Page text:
Flames scored 43 PP goals last year, if they score 53 they're knocking on door of top third. Is there hope Flames' PP can improve that much?
— kingcambie (@kingcambie) September 23, 2018
The powerplay looks much improved over last year’s disaster (proof) and with greater depth, they should be able to ice two very competent and lethal-looking units come October. In about 15 and a half preseason powerplay minutes, they’ve scored two goals, which is probably better than the powerplay at any point last season. We haven’t really seen any of their real NHL units so far, so perhaps the best is yet to come.
Again, they’re clearing a very low bar. I could certainly imagine around 55 powerplay goals this year.
How many games do you think we'll win this year if we have to PK 8 times a game?
— Dave's Not Here (@Weirddave0) September 23, 2018
The bad development of the preseason is that the Flames have been going to the box non-stop. They played about seven minutes of PK against Vancouver during the third period, which is not good. Some of the calls have been ticky-tacky or the result of inexperience (Dube’s faceoff violation call, for example), but the Flames have been making their fair share of mistakes.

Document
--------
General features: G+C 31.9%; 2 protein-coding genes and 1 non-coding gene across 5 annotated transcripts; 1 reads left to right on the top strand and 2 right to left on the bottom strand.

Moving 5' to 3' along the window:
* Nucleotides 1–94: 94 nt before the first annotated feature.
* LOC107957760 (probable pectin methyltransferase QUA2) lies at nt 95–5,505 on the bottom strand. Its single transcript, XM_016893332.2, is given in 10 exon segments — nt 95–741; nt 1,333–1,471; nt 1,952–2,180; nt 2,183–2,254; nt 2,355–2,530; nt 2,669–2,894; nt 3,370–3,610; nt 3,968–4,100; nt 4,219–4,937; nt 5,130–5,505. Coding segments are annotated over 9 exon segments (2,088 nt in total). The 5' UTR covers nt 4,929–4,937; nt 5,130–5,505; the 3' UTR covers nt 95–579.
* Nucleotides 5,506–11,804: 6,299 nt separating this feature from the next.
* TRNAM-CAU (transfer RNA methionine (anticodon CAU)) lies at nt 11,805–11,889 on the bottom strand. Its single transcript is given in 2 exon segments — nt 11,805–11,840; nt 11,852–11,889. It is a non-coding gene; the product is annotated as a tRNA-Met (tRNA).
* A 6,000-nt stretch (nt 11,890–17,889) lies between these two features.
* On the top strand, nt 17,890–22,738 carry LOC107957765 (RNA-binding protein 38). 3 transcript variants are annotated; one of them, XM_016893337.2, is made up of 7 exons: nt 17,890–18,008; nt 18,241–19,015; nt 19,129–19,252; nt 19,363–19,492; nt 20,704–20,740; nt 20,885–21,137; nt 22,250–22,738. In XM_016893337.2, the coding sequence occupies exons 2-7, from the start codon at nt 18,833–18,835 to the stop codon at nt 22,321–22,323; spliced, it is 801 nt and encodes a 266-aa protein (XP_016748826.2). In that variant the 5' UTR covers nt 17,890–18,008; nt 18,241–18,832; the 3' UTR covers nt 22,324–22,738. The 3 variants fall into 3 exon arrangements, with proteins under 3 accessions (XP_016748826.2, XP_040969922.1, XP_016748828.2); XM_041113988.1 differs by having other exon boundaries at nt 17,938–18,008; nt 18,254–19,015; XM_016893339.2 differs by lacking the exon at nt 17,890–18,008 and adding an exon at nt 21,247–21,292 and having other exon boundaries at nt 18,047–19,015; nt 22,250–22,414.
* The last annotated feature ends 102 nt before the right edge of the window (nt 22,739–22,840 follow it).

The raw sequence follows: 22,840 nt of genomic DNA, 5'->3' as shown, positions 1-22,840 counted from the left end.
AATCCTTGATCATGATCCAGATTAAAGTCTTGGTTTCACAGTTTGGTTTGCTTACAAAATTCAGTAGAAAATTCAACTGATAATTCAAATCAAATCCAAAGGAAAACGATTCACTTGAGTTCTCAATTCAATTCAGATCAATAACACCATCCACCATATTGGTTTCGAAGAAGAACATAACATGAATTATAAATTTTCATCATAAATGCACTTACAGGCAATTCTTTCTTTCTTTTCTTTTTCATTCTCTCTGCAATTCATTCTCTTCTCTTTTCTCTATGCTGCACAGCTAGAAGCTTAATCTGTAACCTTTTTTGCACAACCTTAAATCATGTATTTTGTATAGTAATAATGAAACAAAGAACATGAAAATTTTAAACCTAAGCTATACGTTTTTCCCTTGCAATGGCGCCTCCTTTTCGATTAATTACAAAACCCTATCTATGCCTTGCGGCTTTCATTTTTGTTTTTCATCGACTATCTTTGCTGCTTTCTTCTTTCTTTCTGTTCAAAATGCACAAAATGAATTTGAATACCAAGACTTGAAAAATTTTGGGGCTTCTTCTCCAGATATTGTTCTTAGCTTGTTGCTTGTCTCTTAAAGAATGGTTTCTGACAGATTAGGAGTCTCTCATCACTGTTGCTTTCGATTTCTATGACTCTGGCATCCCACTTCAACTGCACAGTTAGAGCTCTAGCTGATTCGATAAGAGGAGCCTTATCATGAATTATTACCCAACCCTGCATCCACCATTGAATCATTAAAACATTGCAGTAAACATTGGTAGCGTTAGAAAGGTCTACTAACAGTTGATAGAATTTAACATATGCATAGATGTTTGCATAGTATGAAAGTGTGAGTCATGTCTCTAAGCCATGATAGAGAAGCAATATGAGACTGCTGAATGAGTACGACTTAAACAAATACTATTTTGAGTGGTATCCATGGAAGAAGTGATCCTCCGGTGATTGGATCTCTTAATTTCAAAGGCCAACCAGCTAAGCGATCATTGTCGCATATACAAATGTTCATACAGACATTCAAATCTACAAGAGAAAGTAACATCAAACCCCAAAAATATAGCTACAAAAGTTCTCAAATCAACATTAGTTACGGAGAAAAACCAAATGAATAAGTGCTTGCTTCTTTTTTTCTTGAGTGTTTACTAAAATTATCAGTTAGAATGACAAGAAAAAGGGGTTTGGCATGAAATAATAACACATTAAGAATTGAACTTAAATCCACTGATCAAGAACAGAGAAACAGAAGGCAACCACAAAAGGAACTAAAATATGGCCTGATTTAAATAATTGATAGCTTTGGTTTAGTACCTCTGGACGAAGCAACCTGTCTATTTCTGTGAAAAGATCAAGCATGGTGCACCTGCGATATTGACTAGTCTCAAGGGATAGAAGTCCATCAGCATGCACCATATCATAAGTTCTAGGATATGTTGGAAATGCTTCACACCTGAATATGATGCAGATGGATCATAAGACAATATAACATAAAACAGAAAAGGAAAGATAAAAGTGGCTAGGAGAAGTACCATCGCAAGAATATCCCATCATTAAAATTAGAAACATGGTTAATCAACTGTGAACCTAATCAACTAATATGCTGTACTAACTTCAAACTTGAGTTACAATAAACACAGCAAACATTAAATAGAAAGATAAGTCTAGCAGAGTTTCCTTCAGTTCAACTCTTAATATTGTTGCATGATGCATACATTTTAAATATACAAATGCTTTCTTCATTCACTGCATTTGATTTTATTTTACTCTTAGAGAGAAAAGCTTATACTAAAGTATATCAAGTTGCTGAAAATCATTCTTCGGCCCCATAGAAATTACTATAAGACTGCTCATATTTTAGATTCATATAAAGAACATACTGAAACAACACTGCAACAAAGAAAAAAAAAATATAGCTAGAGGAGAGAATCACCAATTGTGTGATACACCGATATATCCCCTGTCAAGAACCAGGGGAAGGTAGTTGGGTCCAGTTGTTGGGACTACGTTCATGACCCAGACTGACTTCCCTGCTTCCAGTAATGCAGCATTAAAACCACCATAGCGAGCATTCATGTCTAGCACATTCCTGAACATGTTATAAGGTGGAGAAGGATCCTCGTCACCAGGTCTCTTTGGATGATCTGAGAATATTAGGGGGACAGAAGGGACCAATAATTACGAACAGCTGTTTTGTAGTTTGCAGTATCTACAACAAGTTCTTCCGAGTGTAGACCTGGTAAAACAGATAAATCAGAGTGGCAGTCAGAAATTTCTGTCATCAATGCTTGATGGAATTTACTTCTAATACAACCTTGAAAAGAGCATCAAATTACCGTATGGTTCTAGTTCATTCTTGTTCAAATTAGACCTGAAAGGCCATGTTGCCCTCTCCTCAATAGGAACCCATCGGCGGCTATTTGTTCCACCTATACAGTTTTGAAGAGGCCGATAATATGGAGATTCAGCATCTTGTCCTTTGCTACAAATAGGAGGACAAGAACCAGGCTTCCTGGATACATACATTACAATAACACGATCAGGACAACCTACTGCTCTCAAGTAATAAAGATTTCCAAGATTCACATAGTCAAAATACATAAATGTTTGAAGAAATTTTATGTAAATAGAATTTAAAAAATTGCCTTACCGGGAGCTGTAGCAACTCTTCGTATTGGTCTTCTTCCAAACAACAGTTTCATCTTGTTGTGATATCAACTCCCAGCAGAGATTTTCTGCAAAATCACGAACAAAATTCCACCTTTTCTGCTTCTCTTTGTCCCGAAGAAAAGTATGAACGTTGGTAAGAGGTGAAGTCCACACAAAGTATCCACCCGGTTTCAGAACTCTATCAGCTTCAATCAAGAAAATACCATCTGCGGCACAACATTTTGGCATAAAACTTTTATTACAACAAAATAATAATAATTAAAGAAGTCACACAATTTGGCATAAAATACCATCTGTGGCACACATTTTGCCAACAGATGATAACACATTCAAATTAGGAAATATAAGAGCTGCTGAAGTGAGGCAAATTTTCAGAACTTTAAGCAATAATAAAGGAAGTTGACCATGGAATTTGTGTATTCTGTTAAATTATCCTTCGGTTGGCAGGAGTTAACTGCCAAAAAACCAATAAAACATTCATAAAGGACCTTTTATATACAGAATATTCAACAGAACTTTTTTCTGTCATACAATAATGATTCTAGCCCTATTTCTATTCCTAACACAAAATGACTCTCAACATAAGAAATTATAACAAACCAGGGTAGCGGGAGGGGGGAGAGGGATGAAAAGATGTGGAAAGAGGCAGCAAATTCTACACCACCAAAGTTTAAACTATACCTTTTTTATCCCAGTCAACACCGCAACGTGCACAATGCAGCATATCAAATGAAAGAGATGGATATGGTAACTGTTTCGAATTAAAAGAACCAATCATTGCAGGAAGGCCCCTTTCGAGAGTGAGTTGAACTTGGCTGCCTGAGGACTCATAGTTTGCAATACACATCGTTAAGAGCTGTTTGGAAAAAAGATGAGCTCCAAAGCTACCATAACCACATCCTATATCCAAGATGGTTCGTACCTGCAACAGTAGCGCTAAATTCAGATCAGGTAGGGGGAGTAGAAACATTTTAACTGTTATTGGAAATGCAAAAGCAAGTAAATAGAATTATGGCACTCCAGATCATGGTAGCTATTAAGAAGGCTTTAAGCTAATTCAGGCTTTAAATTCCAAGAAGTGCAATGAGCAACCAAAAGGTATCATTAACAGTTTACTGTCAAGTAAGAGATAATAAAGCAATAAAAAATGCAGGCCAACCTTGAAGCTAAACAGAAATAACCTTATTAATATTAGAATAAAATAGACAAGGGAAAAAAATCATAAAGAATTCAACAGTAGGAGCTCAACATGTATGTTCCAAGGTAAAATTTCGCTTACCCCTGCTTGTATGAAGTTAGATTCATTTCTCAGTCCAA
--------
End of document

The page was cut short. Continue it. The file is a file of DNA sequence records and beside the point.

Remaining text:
The good news is that they’ve killed a large number of penalties and looked good doing it. The PK looks more aggressive and seems more active against the opposing powerplay units, and actually has been getting some great early results (two goals allowed in 41 penalty kill minutes, one was a deflection off a skate during a two-minute 5v3). Like the powerplay, better depth (and smarter usage) can only bolster the unit. They have plenty of intriguing combos that can be used and they should also be much improved. But you’re right: they should try and stay out of the box regardless.
Does Dube look like a legit roster contender? Or is it just the lack of true NHLers he’s playing against?
— Jared Thiessen (@thiessenj3) September 23, 2018
Could both Valamaki and Dube make the team?
— Noah Adler (@noahadler1) September 23, 2018
Dube? Yes, there’s no question about it: he is the most likely prospect to get an NHL spot. He’s been getting heavy matchups, heavy ice time, and looks on both sides of special teams in every non-China preseason game so far. The qualifying factor is that he hasn’t looked out of his depth. Of course, there have been some mistakes, but for a 20-year-old with six games of AHL pro experience that’s not entirely surprising. Of the forwards who feasibly could make it (Spencer Foo and Andrew Mangiapane are the other two serious contenders), he just looks a step ahead. If we read too deep and infer that the heavy ice time means he’s won the favour of the coaching staff, then it’s very very likely he’s on the opening day roster.